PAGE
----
Library exhibit sheds light on incarceration issues


Photo by Angelica Peña

The event features several prison art installations and drawings.

Sasha Anand, A&E Assistant Editor

Art pieces and pictures were exhibited by imprisoned students, which depicted the struggle that inmates in the prison-industrial complex faced while being behind bars and once they are released.


Cultures Confined: Impacts of Incarceration exhibited a large portion of artwork throughout the third floor of the Kellogg Library. In addition to a discussion panel held by faculty, staff and students.


Hosted by Transitions Collective, the Black Student Center, Project Rebound, Black Sistahood, Homie UP and the National Latino Research Center.


Transitions Collective, among with the other groups, aimed to bring light to the issues what incarcerated people face and attempted to bring up possible solutions.


One of the focuses of this exhibit was the fact that many members of the LGBTQIA+ who are behind bars faced bullying by other prisoners and the prison staff. This was especially hard on those of color and those that come from a lower economic background that identify as LGBTQIA+.


According to the panel, the art was done by imprisoned students. It was influenced by Chicanx culture.  


A lot of the artwork was done by prisoners taking classes through the Homie UP, or Homie Universidad Popular, a program which helps inmates get a better quality of education.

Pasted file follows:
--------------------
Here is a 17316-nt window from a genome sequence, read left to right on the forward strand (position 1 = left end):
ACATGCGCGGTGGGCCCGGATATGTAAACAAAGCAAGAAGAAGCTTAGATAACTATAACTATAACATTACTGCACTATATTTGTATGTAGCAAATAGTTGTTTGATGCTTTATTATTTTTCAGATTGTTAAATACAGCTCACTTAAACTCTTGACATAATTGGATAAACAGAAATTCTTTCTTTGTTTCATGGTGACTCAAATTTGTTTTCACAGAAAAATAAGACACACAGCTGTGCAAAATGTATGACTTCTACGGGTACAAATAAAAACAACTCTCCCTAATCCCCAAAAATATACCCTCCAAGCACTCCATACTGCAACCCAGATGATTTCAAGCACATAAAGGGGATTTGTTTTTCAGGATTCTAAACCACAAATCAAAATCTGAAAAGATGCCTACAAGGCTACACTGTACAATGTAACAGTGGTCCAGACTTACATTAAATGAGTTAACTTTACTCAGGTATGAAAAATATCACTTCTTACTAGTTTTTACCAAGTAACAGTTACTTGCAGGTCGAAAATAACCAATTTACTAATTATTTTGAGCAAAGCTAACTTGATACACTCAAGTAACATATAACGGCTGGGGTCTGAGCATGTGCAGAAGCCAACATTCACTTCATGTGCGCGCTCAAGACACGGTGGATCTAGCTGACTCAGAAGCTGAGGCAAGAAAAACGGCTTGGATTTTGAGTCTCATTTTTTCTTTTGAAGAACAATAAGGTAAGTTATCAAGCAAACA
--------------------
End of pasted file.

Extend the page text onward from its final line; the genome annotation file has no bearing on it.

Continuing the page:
This program aims to allow its students to express themselves through art. One of the pieces displayed was that of an ofrenda, a Mexican offering table for Day of the Dead. Another was of a young woman with her face drawn as a skeleton.


It allowed for a conversation to come about regarding the injustices that are sometimes placed upon individuals for something that they have no control over and no way of changing. This racial prejudice was also felt by members of the Chicanx community.


A chart on the wall showed a timeline of the race classification for black people from the U.S. Census up until 2010 with pertinent questions underneath it asking students to reflect on the way that their own race impacts how they and their families are viewed in the eyes of the law.


Perhaps one of the most striking parts of the exhibit was the display of baby onesies, each with statistics about women and children in the prison system, a place that is mainly dominated by men. One of the onesies said “12 year-old Lionel Tate was the youngest to be sentenced to life in prison without parole.” Another said “2000+ babies born in prison each year.”


According to the panel on the exhibit, there are negative effects on children whose parents have gone to or are in prison. Those children, more often than not, will “end up in Child Protective Services, the foster care system or juvenile hall.”


If interested, students can visit the exhibit before it ends on July 1.